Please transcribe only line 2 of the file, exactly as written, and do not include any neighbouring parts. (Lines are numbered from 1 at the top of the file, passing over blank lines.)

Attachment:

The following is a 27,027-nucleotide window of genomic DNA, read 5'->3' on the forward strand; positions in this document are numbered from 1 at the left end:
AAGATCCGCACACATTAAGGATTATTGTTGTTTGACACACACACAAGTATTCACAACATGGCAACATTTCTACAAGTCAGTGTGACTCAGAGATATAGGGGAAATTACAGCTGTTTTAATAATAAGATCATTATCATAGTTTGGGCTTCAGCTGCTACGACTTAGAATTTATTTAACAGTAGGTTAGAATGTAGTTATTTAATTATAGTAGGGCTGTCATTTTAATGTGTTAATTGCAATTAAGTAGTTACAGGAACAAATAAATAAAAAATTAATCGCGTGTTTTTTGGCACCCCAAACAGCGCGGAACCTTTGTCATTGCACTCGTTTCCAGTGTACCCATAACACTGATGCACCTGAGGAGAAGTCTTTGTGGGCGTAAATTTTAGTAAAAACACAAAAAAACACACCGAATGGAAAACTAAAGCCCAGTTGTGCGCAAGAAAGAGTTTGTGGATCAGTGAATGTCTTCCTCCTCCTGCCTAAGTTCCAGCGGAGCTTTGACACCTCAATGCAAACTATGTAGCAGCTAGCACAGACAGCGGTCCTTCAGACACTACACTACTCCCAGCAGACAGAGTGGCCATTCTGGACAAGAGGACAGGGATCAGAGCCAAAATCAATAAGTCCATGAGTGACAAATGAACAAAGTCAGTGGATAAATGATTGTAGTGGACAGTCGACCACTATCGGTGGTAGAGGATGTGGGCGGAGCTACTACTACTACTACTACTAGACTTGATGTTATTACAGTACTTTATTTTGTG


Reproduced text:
AAGATCCGCACACATTAAGGATTATTGTTGTTTGACACACACACAAGTATTCACAACATGGCAACATTTCTACAAGTCAGTGTGACTCAGAGATATAGGGGAAATTACAGCTGTTTTAATAATAAGATCATTATCATAGTTTGGGCTTCAGCTGCTACGACTTAGAATTTATTTAACAGTAGGTTAGAATGTAGTTATTTAATTATAGTAGGGCTGTCATTTTAATGTGTTAATTGCAATTAAGTAGTTACAGGAACAAATAAATAAAAAATTAATCGCGTGTTTTTTGGCACCCCAAACAGCGCGGAACCTTTGTCATTGCACTCGTTTCCAGTGTACCCATAACACTGATGCACCTGAGGAGAAGTCTTTGTGGGCGTAAATTTTAGTAAAAACACAAAAAAACACACCGAATGGAAAACTAAAGCCCAGTTGTGCGCAAGAAAGAGTTTGTGGATCAGTGAATGTCTTCCTCCTCCTGCCTAAGTTCCAGCGGAGCTTTGACACCTCAATGCAAACTATGTAGCAGCTAGCACAGACAGCGGTCCTTCAGACACTACACTACTCCCAGCAGACAGAGTGGCCATTCTGGACAAGAGGACAGGGATCAGAGCCAAAATCAATAAGTCCATGAGTGACAAATGAACAAAGTCAGTGGATAAATGATTGTAGTGGACAGTCGACCACTATCGGTGGTAGAGGATGTGGGCGGAGCTACTACTACTACTACTACTAGACTTGATGTTATTACAGTACTTTATTTTGTG